Re: [dispatch] [RAI] MSRP Expert Review of draft-pd-dispatch-msrp-websocket-04

Peter Dunkley <> Wed, 29 January 2014 17:30 UTC

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Date: Wed, 29 Jan 2014 12:30:37 -0500
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From: Peter Dunkley <>
To: =?ISO-8859-1?Q?I=F1aki_Baz_Castillo?= <>
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Cc: Cullen Jennings <>, Ben Campbell <>, DISPATCH <>, "" <>, "" <>
Subject: Re: [dispatch] [RAI] MSRP Expert Review of draft-pd-dispatch-msrp-websocket-04
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On 29 January 2014 12:22, Iñaki Baz Castillo <> wrote:

> Hi, let me please tell something about WebSocket and TLS (so URIs with
> scheme "wss://"):
> 1) Firefox and latest version of Chrome do NOT allow insecure
> (non-TLS) WebSocket connections if the web page has "https" schema.
> 2) When the web page is "https", Firefox and Chrome do NOT allow
> WebSocket secure connections ("wss") if the WebSocket server
> certificate is not valid (expired, auto-signed...). I mean: the
> browser does not even prompt for permissions to the user, it just
> fails the WSS connection.
> Point 1) is terribly important IMHO. Note that for WebRTC applications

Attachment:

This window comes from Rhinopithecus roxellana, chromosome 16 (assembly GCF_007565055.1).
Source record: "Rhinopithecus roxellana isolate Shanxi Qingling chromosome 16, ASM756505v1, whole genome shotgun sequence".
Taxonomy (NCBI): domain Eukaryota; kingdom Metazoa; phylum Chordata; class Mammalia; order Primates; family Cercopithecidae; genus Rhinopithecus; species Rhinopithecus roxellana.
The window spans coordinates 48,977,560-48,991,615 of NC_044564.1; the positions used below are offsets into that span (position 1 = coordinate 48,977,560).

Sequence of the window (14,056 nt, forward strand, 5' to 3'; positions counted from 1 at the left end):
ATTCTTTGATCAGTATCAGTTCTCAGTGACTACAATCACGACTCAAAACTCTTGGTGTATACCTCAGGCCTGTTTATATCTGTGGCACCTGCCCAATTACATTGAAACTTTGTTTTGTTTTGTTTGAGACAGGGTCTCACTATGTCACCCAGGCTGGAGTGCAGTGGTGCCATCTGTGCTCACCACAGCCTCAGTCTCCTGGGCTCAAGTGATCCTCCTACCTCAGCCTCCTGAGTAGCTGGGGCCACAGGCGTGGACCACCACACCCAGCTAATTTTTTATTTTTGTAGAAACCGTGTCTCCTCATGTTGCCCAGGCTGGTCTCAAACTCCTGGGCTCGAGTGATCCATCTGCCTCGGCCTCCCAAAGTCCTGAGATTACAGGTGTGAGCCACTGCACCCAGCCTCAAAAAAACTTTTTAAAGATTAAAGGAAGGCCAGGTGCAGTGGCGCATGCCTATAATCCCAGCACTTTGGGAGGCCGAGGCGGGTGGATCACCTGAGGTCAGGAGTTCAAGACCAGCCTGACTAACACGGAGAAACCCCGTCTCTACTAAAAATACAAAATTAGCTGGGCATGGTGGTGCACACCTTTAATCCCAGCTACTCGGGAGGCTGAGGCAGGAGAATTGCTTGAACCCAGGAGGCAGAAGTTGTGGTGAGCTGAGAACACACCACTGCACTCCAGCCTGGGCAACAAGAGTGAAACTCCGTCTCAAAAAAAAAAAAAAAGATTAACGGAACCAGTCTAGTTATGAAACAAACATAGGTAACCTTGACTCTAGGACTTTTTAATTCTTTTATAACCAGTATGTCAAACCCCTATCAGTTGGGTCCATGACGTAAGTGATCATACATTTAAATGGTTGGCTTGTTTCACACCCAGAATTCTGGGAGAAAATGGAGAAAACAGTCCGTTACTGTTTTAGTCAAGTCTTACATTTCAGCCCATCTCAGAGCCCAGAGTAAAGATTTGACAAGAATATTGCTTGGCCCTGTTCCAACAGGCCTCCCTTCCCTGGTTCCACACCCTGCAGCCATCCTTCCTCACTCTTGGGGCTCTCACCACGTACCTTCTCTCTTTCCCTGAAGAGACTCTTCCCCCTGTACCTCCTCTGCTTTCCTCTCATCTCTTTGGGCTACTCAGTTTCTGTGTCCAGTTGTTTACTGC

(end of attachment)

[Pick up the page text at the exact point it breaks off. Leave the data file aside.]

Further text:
> to be "friendly" HTTPS is required (so the user is not prompted by the
> browser for permission every time a WebRTC session is requested via
> getUserMedia). So let's assume that WebRTC, in fact, requires HTTPS.
> Taking into account point 1) above, we also need Secure WebSocket
> ("wss") for MSRP or for anything.
Which is great on the Internet but a real pain on an internal network where
you don't want to pay for a certificate or import something into every
single device/computer on your network.  That's the same reason people
usually don't use HTTPS on internal networks!

Hence my belief that SHOULD was the right thing here.  People SHOULD use
TLS security, but saying MUST will just mean that this is a MUST people
ignore on certain deployment types.  What is the point of mandating
something when people will just ignore it when it doesn't suit them?

I get that security is important and the IETF is full of security
idealists, and all IETF protocols should be secure, by in this particular
situation it feels like using MUST instead of SHOULD would be done simply
because in the IETF you always say MUST for security (whether people will
use it or not).



Peter Dunkley
Technical Director
Crocodile RCS Ltd